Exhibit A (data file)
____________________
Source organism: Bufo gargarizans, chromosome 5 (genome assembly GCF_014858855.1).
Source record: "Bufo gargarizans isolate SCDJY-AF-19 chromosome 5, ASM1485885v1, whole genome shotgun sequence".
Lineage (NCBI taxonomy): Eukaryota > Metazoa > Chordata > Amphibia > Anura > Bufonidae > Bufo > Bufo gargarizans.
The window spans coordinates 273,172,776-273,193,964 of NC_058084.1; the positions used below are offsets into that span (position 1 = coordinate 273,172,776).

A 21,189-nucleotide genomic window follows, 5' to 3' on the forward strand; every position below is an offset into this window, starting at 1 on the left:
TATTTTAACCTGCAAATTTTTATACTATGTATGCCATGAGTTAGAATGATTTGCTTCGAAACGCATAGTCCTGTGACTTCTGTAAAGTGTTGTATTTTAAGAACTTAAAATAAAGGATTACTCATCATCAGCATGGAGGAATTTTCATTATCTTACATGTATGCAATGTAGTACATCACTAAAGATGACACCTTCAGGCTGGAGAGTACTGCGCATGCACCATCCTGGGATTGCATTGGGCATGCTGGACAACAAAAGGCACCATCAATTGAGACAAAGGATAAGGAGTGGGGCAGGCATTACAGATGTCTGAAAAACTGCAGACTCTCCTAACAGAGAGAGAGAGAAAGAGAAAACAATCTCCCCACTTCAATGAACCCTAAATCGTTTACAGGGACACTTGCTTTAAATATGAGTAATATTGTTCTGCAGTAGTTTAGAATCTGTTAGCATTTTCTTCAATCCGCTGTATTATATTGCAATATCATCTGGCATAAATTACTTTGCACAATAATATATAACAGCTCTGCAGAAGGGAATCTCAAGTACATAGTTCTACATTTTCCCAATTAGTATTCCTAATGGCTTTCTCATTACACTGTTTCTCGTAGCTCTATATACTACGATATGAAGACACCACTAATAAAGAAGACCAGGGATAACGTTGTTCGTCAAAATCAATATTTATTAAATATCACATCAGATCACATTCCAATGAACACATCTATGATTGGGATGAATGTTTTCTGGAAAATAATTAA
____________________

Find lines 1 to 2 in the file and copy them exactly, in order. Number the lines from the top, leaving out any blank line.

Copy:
Source organism: Bufo gargarizans, chromosome 5 (genome assembly GCF_014858855.1).
Source record: "Bufo gargarizans isolate SCDJY-AF-19 chromosome 5, ASM1485885v1, whole genome shotgun sequence".